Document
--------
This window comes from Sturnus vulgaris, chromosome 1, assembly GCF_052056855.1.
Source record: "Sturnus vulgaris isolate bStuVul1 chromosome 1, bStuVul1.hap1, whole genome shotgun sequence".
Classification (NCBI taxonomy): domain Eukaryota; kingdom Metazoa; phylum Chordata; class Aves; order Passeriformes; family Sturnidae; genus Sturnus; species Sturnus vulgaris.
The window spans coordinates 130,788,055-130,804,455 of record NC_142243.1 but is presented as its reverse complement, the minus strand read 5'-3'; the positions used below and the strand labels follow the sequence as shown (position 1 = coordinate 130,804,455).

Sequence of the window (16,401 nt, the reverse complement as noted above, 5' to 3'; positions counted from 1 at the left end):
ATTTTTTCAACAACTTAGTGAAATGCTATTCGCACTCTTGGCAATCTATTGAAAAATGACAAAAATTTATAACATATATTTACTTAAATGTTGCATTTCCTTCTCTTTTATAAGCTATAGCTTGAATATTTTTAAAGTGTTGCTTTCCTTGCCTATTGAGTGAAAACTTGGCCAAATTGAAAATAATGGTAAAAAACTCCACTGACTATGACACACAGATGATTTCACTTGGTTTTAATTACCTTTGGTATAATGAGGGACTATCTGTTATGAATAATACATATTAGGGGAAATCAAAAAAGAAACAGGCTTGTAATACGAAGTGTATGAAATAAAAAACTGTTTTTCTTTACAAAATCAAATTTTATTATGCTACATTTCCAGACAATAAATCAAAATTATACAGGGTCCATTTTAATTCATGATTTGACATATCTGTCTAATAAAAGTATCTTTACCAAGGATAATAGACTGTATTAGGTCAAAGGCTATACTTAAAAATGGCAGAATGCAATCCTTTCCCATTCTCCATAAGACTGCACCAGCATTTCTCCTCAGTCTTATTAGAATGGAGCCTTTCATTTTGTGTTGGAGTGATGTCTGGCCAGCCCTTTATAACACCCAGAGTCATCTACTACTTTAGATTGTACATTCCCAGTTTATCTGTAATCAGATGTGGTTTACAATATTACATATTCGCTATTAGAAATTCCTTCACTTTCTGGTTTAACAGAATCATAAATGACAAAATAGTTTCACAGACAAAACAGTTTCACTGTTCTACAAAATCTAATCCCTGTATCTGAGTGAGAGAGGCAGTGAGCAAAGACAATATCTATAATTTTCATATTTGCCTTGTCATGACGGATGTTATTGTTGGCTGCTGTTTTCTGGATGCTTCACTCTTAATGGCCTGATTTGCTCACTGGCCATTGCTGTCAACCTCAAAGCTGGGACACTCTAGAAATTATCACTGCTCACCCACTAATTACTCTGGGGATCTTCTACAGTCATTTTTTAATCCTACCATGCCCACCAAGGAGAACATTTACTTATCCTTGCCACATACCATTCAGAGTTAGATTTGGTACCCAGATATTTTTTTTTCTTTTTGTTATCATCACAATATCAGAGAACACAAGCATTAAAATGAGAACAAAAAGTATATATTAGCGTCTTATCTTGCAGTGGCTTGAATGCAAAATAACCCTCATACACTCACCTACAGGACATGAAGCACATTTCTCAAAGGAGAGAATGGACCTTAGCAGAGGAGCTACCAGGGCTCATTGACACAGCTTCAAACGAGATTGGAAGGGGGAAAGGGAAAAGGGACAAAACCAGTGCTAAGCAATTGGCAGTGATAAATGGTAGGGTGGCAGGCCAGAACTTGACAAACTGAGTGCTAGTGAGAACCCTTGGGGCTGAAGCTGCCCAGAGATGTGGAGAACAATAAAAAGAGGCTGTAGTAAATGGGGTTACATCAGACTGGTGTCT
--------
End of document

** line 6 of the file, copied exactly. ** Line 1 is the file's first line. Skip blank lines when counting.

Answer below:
ATTTTTTCAACAACTTAGTGAAATGCTATTCGCACTCTTGGCAATCTATTGAAAAATGACAAAAATTTATAACATATATTTACTTAAATGTTGCATTTCCTTCTCTTTTATAAGCTATAGCTTGAATATTTTTAAAGTGTTGCTTTCCTTGCCTATTGAGTGAAAACTTGGCCAAATTGAAAATAATGGTAAAAAACTCCACTGACTATGACACACAGATGATTTCACTTGGTTTTAATTACCTTTGGTATAATGAGGGACTATCTGTTATGAATAATACATATTAGGGGAAATCAAAAAAGAAACAGGCTTGTAATACGAAGTGTATGAAATAAAAAACTGTTTTTCTTTACAAAATCAAATTTTATTATGCTACATTTCCAGACAATAAATCAAAATTATACAGGGTCCATTTTAATTCATGATTTGACATATCTGTCTAATAAAAGTATCTTTACCAAGGATAATAGACTGTATTAGGTCAAAGGCTATACTTAAAAATGGCAGAATGCAATCCTTTCCCATTCTCCATAAGACTGCACCAGCATTTCTCCTCAGTCTTATTAGAATGGAGCCTTTCATTTTGTGTTGGAGTGATGTCTGGCCAGCCCTTTATAACACCCAGAGTCATCTACTACTTTAGATTGTACATTCCCAGTTTATCTGTAATCAGATGTGGTTTACAATATTACATATTCGCTATTAGAAATTCCTTCACTTTCTGGTTTAACAGAATCATAAATGACAAAATAGTTTCACAGACAAAACAGTTTCACTGTTCTACAAAATCTAATCCCTGTATCTGAGTGAGAGAGGCAGTGAGCAAAGACAATATCTATAATTTTCATATTTGCCTTGTCATGACGGATGTTATTGTTGGCTGCTGTTTTCTGGATGCTTCACTCTTAATGGCCTGATTTGCTCACTGGCCATTGCTGTCAACCTCAAAGCTGGGACACTCTAGAAATTATCACTGCTCACCCACTAATTACTCTGGGGATCTTCTACAGTCATTTTTTAATCCTACCATGCCCACCAAGGAGAACATTTACTTATCCTTGCCACATACCATTCAGAGTTAGATTTGGTACCCAGATATTTTTTTTTCTTTTTGTTATCATCACAATATCAGAGAACACAAGCATTAAAATGAGAACAAAAAGTATATATTAGCGTCTTATCTTGCAGTGGCTTGAATGCAAAATAACCCTCATACACTCACCTACAGGACATGAAGCACATTTCTCAAAGGAGAGAATGGACCTTAGCAGAGGAGCTACCAGGGCTCATTGACACAGCTTCAAACGAGATTGGAAGGGGGAAAGGGAAAAGGGACAAAACCAGTGCTAAGCAATTGGCAGTGATAAATGGTAGGGTGGCAGGCCAGAACTTGACAAACTGAGTGCTAGTGAGAACCCTTGGGGCTGAAGCTGCCCAGAGATGTGGAGAACAATAAAAAGAGGCTGTAGTAAATGGGGTTACATCAGACTGGTGTCT